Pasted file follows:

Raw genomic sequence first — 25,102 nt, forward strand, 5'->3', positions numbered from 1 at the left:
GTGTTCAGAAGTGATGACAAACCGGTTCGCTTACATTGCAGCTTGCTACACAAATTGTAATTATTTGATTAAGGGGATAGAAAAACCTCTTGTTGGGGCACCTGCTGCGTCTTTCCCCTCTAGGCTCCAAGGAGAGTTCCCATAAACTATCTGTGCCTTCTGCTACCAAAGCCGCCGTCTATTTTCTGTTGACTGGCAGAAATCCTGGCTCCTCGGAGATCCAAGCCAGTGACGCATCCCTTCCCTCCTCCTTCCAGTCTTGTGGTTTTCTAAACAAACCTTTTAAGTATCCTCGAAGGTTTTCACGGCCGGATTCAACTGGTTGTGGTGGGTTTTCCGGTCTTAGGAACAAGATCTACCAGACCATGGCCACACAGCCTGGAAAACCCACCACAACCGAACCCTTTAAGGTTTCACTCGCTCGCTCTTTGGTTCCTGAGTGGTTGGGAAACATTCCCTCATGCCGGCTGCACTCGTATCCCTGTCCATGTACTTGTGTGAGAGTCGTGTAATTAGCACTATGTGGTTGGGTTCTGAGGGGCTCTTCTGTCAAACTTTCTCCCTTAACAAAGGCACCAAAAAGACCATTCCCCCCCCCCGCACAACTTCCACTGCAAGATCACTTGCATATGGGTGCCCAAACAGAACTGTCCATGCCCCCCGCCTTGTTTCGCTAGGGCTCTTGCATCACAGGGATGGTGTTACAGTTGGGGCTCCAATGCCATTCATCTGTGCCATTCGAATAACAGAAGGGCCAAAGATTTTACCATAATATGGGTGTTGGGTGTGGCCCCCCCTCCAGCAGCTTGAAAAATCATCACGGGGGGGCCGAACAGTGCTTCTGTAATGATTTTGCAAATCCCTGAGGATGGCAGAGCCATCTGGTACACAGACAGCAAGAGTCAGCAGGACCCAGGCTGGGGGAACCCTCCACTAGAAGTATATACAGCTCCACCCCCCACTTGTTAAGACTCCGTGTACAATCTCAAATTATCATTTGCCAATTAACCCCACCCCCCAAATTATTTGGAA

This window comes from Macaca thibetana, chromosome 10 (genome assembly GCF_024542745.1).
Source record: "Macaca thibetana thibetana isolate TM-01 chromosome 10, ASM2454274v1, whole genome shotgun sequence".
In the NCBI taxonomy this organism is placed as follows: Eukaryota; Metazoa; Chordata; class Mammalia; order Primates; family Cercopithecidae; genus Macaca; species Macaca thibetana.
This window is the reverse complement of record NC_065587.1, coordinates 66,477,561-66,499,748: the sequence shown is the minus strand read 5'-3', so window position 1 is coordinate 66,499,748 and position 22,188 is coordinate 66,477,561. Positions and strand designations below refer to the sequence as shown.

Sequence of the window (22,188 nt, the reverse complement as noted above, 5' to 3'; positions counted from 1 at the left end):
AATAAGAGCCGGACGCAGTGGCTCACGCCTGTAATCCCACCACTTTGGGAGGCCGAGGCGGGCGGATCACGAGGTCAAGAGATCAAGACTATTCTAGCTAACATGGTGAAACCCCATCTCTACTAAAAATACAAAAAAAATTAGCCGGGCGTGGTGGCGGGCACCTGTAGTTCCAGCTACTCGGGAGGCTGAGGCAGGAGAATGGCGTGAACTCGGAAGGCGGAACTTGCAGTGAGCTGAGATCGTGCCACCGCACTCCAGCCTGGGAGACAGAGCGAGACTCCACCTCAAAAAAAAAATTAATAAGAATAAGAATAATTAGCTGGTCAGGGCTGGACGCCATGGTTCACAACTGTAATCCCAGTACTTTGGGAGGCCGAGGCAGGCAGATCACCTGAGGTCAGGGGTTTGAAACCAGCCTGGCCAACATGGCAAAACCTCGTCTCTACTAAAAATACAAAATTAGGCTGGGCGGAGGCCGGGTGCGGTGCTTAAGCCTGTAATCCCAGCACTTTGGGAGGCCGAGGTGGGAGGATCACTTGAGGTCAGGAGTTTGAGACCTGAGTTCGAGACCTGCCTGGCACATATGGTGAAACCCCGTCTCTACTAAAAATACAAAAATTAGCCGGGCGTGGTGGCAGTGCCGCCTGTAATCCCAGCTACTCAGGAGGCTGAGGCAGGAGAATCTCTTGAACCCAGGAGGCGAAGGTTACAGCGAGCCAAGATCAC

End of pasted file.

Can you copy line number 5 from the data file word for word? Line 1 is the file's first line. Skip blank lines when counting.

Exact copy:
In the NCBI taxonomy this organism is placed as follows: Eukaryota; Metazoa; Chordata; class Mammalia; order Primates; family Cercopithecidae; genus Macaca; species Macaca thibetana.